3-9 Research on Interaction between Tritium and Metal

- Pyramid-Like Blisters Formed by Hydrogen-Induced Local Superplasticity -

Fig.3-22 Pyramid-like blister on tungsten

Fig.3-22 Pyramid-like blister on tungsten

 

Fig.3-23 Internal features of small blisters

Fig.3-23 Internal features of small blisters

 

Fig.3-24 Cross-section of a big blister

Fig.3-24 Cross-section of a big blister

 

Fig.3-25 Deuterium release rate (0.5 K/s)

Fig.3-25 Deuterium release rate (0.5 K/s)


Gas (hydrogen, helium, etc.) ion implantation into solids will cause surface structures like blisters. For blisters formed by ions with energy higher than 1 keV, the cavity filled with gases between the surfaced layer and the bulk is generally assumed to be of a lenticular shape with a typical ratio of height against inner diameter of base of about 0.05.

Tungsten is a most promising plasma facing material because of its high melting point. Thus, we investigated its blistering and deuterium retention by exposing recrystallized tungsten samples to simulating edge plasma at fusion reactors (energy: a few tens of eV; flux: 1022 D/m2s; fluence: up to 1027 D/m2). As shown in Fig.3-22 and Fig.3-23, two kinds of high-dome blisters appeared at the tungsten surface after deuterium plasma exposure. One is a big blister with magnitude of greater than a few microns and various shapes, even pyramids (Fig.3-22), and the other is a small blister with size of less than a few microns (Fig.3-23). The ratio of height against inner diameter for both blisters is one-order greater than that reported before, indicating local superplasticity. In addition, there were cavities inside small blisters (Fig.3-23), whereas there were voids/cracks along the grain boundary beneath the big blisters but no hollow lid formed (Fig.3-24). Furthermore, bursting release of deuterium with sudden peaks was observed during heating (Fig.3-25).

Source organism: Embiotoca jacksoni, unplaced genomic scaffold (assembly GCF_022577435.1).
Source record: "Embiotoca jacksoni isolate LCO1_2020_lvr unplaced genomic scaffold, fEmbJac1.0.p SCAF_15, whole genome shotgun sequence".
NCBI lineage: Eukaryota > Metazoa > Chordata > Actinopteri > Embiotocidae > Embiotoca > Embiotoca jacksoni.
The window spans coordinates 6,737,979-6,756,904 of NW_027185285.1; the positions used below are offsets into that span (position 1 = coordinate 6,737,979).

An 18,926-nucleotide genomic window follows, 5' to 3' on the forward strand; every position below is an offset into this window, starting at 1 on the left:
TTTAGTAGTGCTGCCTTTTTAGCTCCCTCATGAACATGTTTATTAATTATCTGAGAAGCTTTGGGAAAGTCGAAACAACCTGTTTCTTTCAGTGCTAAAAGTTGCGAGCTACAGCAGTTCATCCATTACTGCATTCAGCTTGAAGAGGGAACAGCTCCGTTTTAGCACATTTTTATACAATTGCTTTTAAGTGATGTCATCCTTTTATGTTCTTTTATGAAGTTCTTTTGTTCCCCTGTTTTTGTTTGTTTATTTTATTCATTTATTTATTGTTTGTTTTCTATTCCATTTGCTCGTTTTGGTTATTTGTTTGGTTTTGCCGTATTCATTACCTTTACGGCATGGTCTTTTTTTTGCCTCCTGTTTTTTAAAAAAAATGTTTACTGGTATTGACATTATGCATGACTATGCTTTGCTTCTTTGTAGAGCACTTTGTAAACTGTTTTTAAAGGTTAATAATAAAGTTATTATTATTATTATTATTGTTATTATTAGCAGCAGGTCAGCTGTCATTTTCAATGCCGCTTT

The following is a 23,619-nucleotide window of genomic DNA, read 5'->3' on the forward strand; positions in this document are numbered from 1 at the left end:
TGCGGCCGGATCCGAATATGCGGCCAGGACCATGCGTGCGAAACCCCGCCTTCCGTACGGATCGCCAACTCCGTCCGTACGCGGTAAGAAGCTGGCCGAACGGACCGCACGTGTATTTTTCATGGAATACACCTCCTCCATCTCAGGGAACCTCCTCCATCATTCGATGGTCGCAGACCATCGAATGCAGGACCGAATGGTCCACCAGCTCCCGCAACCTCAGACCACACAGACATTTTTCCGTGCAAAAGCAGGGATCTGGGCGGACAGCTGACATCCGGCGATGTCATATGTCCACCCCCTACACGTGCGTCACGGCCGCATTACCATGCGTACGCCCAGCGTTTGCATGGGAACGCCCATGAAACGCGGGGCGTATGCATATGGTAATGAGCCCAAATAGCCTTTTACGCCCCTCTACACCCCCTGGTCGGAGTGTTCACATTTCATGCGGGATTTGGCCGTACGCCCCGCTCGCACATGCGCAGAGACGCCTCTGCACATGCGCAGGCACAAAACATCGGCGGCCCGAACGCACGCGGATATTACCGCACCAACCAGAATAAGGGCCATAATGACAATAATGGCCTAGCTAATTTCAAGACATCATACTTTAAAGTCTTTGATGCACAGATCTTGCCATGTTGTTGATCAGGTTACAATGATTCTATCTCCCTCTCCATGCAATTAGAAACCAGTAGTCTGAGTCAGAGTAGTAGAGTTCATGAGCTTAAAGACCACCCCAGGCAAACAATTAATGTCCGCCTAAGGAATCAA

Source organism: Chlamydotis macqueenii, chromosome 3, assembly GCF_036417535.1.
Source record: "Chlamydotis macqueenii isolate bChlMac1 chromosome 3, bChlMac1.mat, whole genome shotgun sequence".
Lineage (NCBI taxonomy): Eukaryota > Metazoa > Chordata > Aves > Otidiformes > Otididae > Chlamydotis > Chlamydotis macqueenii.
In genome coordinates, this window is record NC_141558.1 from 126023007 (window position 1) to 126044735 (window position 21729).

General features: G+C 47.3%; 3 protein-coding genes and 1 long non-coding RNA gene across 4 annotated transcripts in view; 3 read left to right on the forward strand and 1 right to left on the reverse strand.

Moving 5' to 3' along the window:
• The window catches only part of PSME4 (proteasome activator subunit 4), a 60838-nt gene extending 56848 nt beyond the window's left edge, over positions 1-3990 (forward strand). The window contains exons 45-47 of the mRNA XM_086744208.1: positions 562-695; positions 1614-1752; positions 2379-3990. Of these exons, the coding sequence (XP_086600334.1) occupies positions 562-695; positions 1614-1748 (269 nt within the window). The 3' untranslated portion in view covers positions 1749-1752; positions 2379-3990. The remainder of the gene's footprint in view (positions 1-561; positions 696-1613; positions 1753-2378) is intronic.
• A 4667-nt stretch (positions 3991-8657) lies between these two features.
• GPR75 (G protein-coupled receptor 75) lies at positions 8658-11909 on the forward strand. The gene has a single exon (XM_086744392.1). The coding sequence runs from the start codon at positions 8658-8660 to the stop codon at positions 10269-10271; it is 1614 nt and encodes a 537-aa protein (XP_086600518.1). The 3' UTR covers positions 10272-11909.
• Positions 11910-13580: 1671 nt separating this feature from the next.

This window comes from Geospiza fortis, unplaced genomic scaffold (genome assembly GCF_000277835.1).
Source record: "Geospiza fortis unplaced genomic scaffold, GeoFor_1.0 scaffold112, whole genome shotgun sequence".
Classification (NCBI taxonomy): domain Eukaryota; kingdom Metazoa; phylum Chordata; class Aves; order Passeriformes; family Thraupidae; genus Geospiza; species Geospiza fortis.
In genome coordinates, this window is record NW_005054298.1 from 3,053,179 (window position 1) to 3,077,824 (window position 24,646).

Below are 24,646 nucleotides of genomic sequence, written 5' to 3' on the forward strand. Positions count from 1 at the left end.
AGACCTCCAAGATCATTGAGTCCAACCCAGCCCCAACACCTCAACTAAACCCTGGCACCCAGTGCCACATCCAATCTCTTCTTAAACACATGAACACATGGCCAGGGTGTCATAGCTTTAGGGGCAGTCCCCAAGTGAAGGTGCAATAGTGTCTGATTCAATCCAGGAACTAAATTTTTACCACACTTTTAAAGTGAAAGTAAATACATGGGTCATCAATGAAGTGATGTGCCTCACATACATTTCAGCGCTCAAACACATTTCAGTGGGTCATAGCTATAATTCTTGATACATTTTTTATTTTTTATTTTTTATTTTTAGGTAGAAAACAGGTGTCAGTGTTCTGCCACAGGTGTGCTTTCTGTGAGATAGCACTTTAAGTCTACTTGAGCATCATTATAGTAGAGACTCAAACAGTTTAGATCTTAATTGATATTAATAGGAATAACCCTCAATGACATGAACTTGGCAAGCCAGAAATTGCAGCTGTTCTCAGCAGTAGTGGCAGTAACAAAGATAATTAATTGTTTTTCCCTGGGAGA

These high-dome blisters were considered to be formed by hydrogen-induced local superplasticity due to the generation of atom vacancies and subsequent formation and clustering of hydrogen and vacancies which diffuse deeply into the bulk (i.e. diffusion of tungsten atoms to the surface). Blister formation is a drawback to tungsten as plasma facing material. Since the mechanism has been revealed, efforts will be made to develop techniques for alleviating blistering.


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